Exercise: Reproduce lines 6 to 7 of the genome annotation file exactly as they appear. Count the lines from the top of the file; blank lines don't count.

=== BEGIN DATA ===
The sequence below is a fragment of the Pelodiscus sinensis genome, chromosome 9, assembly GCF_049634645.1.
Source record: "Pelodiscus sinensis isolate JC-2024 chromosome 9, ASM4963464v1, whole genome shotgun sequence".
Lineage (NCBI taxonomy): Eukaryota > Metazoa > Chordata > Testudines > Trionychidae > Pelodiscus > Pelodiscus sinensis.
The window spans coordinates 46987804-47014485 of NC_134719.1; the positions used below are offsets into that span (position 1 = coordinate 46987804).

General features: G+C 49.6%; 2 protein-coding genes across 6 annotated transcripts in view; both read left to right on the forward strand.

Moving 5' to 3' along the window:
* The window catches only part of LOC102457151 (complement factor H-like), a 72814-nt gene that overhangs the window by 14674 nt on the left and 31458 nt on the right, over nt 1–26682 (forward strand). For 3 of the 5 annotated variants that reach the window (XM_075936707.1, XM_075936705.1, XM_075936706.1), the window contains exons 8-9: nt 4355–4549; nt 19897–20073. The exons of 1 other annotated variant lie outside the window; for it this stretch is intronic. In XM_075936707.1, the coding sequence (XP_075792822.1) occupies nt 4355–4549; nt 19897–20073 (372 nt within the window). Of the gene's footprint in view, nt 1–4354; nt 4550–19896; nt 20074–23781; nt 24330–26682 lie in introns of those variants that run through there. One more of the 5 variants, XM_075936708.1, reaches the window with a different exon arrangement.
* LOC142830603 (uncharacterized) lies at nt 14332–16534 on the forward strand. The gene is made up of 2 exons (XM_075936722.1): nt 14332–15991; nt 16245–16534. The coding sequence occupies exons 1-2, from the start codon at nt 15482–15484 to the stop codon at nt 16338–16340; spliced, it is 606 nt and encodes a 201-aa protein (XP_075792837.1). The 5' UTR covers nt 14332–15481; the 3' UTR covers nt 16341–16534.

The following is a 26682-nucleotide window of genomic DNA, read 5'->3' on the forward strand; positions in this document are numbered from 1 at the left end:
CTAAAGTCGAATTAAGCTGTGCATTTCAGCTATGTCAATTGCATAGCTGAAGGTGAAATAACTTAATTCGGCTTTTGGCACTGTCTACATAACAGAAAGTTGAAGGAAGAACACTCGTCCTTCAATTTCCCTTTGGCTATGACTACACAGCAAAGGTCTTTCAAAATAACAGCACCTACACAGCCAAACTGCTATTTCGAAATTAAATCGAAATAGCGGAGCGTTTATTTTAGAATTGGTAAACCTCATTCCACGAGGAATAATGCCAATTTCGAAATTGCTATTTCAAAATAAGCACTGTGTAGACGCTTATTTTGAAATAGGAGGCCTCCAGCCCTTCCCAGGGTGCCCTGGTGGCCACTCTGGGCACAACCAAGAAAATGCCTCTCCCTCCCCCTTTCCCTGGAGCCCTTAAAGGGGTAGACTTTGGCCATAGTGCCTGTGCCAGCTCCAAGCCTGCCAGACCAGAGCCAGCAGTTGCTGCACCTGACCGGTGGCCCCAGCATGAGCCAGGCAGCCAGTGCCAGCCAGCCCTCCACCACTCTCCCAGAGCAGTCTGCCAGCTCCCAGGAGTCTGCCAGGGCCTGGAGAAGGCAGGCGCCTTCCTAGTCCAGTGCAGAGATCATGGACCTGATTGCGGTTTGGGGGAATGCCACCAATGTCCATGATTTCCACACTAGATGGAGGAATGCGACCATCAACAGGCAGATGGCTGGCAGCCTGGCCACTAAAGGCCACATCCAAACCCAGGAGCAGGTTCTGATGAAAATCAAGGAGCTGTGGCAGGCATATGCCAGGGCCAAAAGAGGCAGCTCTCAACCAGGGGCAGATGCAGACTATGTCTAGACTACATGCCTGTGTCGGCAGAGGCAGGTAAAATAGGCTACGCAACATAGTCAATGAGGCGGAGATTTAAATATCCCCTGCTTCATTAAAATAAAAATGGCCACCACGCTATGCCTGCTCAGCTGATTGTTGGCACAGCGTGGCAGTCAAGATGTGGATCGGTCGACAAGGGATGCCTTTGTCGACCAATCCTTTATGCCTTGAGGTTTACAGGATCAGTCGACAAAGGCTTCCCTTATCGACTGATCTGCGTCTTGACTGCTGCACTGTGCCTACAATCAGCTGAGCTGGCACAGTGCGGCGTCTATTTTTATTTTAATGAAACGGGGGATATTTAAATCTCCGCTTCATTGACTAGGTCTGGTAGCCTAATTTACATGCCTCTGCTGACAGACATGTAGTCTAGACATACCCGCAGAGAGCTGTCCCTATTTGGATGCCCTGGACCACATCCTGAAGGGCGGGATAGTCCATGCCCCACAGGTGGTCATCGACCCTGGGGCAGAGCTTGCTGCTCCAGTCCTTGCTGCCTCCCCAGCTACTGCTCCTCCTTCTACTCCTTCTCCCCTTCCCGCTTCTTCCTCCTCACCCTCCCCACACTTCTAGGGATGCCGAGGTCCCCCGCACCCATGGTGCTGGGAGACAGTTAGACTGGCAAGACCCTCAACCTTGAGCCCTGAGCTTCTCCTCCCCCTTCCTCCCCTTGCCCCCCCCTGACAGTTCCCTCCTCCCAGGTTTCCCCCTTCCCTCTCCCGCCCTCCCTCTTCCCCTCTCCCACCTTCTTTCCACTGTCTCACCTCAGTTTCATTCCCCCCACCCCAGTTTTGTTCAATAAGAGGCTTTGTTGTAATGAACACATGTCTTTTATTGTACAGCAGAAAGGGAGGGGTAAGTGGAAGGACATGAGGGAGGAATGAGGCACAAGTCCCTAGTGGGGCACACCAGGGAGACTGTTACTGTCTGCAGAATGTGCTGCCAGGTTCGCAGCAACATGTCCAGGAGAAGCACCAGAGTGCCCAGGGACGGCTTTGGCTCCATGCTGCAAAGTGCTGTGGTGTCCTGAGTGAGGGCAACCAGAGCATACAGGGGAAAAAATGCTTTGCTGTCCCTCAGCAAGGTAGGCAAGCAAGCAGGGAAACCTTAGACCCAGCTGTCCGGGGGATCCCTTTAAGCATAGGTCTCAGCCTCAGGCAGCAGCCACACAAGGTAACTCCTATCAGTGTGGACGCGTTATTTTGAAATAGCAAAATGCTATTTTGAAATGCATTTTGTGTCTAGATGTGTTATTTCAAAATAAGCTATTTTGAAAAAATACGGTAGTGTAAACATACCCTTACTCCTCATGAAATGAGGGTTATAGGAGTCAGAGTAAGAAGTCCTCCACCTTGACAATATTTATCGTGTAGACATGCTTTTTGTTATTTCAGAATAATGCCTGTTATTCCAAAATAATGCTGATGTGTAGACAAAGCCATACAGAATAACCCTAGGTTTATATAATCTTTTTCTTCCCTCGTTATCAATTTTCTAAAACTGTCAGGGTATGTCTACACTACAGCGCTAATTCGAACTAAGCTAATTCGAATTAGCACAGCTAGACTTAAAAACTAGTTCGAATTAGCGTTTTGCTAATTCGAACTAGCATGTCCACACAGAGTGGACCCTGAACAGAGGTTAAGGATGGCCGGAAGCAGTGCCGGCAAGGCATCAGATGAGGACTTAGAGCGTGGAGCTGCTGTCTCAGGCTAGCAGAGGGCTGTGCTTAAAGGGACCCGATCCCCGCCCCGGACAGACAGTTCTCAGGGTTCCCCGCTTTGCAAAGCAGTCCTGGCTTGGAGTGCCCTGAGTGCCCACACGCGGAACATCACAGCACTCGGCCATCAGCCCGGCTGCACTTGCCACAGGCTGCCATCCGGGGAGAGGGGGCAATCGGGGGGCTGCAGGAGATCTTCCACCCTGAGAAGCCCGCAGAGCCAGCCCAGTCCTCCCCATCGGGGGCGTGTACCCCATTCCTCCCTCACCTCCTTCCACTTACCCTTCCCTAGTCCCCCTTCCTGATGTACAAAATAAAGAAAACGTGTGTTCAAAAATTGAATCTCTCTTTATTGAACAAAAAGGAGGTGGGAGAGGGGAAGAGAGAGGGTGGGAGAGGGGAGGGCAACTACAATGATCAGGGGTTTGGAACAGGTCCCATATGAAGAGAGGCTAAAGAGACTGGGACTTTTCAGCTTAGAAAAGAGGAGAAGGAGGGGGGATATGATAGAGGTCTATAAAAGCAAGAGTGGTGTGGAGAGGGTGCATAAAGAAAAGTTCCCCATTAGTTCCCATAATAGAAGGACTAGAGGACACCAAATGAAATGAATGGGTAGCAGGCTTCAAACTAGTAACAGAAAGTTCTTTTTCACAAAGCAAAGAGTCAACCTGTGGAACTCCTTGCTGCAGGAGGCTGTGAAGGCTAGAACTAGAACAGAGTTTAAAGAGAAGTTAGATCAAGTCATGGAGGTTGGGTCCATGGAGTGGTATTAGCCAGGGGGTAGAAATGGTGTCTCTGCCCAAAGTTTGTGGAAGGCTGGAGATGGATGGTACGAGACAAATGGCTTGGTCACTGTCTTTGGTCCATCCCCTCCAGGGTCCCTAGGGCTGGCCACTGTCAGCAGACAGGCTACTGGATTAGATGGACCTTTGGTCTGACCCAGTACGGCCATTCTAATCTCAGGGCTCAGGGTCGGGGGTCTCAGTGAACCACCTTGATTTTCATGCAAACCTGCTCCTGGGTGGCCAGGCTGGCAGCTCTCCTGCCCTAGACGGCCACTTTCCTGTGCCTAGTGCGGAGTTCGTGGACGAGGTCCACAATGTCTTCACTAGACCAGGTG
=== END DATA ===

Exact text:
Moving 5' to 3' along the window:
* The window catches only part of LOC102457151 (complement factor H-like), a 72814-nt gene that overhangs the window by 14674 nt on the left and 31458 nt on the right, over nt 1–26682 (forward strand). For 3 of the 5 annotated variants that reach the window (XM_075936707.1, XM_075936705.1, XM_075936706.1), the window contains exons 8-9: nt 4355–4549; nt 19897–20073. The exons of 1 other annotated variant lie outside the window; for it this stretch is intronic. In XM_075936707.1, the coding sequence (XP_075792822.1) occupies nt 4355–4549; nt 19897–20073 (372 nt within the window). Of the gene's footprint in view, nt 1–4354; nt 4550–19896; nt 20074–23781; nt 24330–26682 lie in introns of those variants that run through there. One more of the 5 variants, XM_075936708.1, reaches the window with a different exon arrangement.